One interesting thing is that he found out that the local musicians are in possession of an electric guitar and a piano. This is a surprise! We anticipated percussion only. He has not reported back yet on the condition of those instruments. My guess is that he will only utilize the piano if it is in decent condition. A bad piano is more of a hindrance than a help. Phillip does not play guitar (not much, anyway) so if they want guitar music one of them will have to provide it!

Thank you for your continued prayers. Seven days to go!

Tuesday, September 21, 2010

Suggested Reading

Edie at Life in Grace has written a post that I heartily recommend. It appears to be about homeschooling, but in actuality it is about sin, repentance, forgiveness, vocation and life under the Cross. It is worth your time, whether you are preparing to spend another day at home with the kids or heading out into the work force. I promise it will be worth your time.

Friday, September 17, 2010

The Countdown Begins

You may have noticed a new gadget in my sidebar. We're going to be doing a lot of counting down in our house over the next few days and weeks. Phillip leaves for Congo Sunday after a full morning directing musicians and choirs at church. Right now we are counting down the hours until I have to take him to the airport. There is still so much to be done. Today we'll be spraying all his clothes with insect repellent and weighing hymnals to figure out the best way to pack them so as to avoid as much transportation cost as possible.

He has never gone this far from us before. I'm not sure how I'm going to handle it when I drop him off at the airport on Sunday. Up to now I think my strategy has been to do or think about something else and block it out of my mind as much as possible. But the man is going to Congo. It will take him a good 24 hours or more to get there. He will likely have no phone or internet access during his trip, so I will have no clue about what he's doing, where he is, whether he's sick, or whether he's safe. I think I'm getting the very tiniest hint of what military families experience when their loved ones are deployed. For us it will only be ten days. But what a long ten days it will be.

I would appreciate your prayers for the well-being of my husband and his traveling partner, Pastor James May; for the success of their efforts to facilitate the singing of God's Word among our fellow Lutherans in Africa; and for the well-being of our family here at home while he is away.

Saturday, September 11, 2010

Back from St. Louis

What a grand and glorious day. I think I may have already mentioned ☺ how thrilled I was yesterday to be able to attend the Service of Installation for the new President of the Lutheran Church, Missouri-Synod, Rev. Matt Harrison. I didn't take many pictures. There was just too much going on. But here are a few for my readers who are interested.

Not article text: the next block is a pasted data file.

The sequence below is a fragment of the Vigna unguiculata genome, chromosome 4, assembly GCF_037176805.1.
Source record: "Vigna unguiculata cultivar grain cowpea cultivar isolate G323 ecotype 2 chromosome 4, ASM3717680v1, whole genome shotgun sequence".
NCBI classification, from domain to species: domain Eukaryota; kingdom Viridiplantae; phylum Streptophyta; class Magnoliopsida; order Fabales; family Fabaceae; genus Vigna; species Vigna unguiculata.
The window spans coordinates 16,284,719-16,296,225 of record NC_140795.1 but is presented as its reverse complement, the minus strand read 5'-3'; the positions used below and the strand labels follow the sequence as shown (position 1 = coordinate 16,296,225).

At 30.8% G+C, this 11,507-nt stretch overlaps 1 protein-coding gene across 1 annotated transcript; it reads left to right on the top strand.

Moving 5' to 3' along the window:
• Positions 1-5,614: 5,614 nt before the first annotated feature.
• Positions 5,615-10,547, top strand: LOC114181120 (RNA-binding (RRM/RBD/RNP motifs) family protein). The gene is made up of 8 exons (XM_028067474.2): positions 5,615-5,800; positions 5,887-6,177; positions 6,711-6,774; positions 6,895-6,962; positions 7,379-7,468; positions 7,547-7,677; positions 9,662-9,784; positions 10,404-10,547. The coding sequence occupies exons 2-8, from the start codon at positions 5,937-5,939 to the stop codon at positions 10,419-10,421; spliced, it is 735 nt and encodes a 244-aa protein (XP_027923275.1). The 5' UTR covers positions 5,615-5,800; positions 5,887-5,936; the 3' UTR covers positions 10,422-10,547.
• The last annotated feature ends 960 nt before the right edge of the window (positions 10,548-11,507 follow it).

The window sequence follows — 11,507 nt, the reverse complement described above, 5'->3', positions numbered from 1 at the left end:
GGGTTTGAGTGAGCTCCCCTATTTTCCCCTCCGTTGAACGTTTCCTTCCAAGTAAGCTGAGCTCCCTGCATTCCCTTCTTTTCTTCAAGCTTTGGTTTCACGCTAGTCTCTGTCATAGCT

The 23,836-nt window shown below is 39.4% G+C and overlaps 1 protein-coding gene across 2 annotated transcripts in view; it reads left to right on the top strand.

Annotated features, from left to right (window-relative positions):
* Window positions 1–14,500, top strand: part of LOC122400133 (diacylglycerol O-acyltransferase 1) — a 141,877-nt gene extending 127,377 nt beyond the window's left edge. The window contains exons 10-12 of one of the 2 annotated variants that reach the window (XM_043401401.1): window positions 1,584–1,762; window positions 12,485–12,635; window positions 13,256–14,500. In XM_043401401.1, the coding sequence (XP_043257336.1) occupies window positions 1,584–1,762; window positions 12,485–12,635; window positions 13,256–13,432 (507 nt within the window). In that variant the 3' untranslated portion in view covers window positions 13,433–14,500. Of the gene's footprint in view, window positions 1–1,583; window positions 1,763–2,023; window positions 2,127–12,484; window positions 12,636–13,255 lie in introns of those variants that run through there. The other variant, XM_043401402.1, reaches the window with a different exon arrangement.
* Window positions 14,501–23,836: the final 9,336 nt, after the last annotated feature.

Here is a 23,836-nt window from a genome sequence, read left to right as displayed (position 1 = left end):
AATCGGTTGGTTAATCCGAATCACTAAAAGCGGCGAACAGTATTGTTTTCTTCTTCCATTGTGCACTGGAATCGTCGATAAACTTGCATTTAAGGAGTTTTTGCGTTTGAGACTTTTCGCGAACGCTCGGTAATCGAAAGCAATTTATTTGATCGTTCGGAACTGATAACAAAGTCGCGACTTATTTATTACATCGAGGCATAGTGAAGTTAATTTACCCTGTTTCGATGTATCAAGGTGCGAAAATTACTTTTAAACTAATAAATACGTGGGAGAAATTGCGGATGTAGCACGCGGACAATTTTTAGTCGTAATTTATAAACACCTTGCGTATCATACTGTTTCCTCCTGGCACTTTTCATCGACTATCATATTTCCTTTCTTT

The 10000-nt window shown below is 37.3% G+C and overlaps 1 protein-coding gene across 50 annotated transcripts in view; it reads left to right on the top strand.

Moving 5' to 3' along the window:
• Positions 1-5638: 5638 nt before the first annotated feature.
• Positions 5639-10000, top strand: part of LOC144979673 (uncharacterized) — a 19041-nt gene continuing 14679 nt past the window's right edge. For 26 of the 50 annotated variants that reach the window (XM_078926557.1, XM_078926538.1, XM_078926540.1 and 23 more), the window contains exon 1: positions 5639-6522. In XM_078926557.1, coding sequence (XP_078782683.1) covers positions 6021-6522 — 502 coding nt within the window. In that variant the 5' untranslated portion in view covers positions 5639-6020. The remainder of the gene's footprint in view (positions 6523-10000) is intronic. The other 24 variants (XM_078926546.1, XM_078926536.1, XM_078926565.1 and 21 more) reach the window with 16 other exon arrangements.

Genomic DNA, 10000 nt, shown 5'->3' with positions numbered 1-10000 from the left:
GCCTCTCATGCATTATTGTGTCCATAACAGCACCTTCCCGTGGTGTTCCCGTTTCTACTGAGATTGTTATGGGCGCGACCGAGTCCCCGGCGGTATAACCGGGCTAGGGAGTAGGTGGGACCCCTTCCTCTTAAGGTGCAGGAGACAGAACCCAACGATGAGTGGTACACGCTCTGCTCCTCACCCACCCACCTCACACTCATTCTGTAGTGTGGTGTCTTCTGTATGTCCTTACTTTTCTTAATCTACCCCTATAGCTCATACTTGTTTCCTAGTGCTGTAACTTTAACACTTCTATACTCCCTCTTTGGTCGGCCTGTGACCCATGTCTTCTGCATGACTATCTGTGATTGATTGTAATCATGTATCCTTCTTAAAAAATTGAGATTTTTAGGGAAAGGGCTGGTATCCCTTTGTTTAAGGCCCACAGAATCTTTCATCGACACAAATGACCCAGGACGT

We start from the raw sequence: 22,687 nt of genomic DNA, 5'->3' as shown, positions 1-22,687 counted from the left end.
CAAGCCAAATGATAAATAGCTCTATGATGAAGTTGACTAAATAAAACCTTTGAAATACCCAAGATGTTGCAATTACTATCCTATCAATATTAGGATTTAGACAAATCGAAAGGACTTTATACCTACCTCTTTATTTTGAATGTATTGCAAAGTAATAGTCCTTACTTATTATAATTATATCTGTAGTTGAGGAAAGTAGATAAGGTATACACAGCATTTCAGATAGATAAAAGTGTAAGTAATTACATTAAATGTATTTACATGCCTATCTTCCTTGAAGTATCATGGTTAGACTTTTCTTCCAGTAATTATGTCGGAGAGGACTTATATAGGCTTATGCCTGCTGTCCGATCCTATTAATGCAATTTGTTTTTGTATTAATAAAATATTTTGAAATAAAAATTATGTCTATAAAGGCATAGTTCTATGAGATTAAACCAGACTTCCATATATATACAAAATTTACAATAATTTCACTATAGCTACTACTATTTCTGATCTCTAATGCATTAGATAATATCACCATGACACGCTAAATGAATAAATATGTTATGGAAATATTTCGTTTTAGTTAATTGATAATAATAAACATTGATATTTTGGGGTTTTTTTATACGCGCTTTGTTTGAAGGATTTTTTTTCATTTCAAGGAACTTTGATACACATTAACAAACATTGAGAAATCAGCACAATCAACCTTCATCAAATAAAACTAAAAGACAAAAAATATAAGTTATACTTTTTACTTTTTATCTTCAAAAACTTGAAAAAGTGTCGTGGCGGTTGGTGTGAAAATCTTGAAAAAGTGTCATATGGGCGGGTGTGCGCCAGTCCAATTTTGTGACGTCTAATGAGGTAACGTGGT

Here I am sandwiched between two of the coolest, smartest Lutheran ladies I know. That's Mollie Ziegler Hemingway on the left and Elephant's Child on the right.

I couldn't decide which of these to post. We just looked so great in both of them, don't you think?

Phillip and I managed to grab President Harrison for a quick shot after his already immortalized banjo solo. The photographer, our friend Pastor Fritz Baue (who sat in with the band on fiddle), didn't quite wait for the "ready" sign, but I'm not complaining. I'll take it!

Sitting in with the bluegrass band: Pastor Baue is second in the line-up and Pastor Harrison is fourth. They just needed an accordion player!

Here are a few pictures from rehearsal the night before the installation. My husband, who was also installed yesterday on the Board for International Mission (and elected as Secretary to that Board), was asked to play for one of the musical offerings during the installation service. He provided piano accompaniment for Mrs. Monique Nunes, wife of Rev. John Nunes, who along with a small choir of friends and family, sang Richard Smallwood's "Total Praise," a musical setting of Psalm 121. The song was performed full-out in a no-holds-barred Gospel style, and there were no doubt those who didn't care for it. Phillip anticipated that there would be criticism, and it has already come, from our own dear pastor. But when the President of Synod comes knocking on your door, you don't turn him down. And in this case why would one want to? It was an absolute joy to meet Monique and the choir and watch the interplay between them and my husband as they put the song together, and I personally think their contribution to the service was magnificent. I would encourage those who found the piece to be out of their stylistic comfort zone to consider that it was a Biblical, liturgical, authentic expression of the piety of many within our synod. And there was no screen, no impassioned songleaders imploring the assembly to join in on a song they didn't know, no drumset, and no complicated production elements. There was just a song and some great singers and a piano and a guy playing it. I personally thought it was appropriate, given the catholic and international character of yesterday's service, to have one piece that wasn't led from on high by organ and 4-part white-robed choir (as much as I love both of those things).